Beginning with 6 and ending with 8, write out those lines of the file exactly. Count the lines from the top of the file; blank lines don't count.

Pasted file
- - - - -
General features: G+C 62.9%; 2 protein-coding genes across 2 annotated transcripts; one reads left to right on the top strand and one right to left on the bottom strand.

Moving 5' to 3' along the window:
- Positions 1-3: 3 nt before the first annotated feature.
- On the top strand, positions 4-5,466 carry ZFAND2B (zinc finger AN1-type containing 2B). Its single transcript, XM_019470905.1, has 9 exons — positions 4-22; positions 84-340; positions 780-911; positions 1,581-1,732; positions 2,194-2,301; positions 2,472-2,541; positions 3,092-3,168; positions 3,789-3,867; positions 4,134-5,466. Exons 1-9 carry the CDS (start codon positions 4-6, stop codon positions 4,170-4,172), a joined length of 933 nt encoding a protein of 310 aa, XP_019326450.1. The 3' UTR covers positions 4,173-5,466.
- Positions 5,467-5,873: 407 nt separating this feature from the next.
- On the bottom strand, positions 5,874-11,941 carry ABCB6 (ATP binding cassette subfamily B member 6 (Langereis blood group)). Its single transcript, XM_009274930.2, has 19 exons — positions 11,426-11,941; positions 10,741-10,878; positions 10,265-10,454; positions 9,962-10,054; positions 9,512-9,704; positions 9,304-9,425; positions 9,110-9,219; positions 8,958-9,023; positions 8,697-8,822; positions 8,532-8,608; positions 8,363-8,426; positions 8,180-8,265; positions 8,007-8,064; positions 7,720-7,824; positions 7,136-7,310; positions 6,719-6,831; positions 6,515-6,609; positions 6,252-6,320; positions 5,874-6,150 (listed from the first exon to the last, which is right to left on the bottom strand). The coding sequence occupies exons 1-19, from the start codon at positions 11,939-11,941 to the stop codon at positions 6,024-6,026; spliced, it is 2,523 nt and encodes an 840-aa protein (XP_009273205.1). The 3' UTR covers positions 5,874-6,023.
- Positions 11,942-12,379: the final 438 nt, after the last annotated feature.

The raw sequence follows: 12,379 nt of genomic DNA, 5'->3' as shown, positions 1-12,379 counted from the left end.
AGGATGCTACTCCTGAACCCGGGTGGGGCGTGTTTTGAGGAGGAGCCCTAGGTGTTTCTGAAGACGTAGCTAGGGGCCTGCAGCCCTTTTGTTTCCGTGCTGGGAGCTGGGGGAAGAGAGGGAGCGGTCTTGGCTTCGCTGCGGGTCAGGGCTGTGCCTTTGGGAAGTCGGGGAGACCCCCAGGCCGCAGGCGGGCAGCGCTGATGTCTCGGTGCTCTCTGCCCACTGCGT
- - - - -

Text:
- On the bottom strand, positions 5,874-11,941 carry ABCB6 (ATP binding cassette subfamily B member 6 (Langereis blood group)). Its single transcript, XM_009274930.2, has 19 exons — positions 11,426-11,941; positions 10,741-10,878; positions 10,265-10,454; positions 9,962-10,054; positions 9,512-9,704; positions 9,304-9,425; positions 9,110-9,219; positions 8,958-9,023; positions 8,697-8,822; positions 8,532-8,608; positions 8,363-8,426; positions 8,180-8,265; positions 8,007-8,064; positions 7,720-7,824; positions 7,136-7,310; positions 6,719-6,831; positions 6,515-6,609; positions 6,252-6,320; positions 5,874-6,150 (listed from the first exon to the last, which is right to left on the bottom strand). The coding sequence occupies exons 1-19, from the start codon at positions 11,939-11,941 to the stop codon at positions 6,024-6,026; spliced, it is 2,523 nt and encodes an 840-aa protein (XP_009273205.1). The 3' UTR covers positions 5,874-6,023.
- Positions 11,942-12,379: the final 438 nt, after the last annotated feature.

The raw sequence follows: 12,379 nt of genomic DNA, 5'->3' as shown, positions 1-12,379 counted from the left end.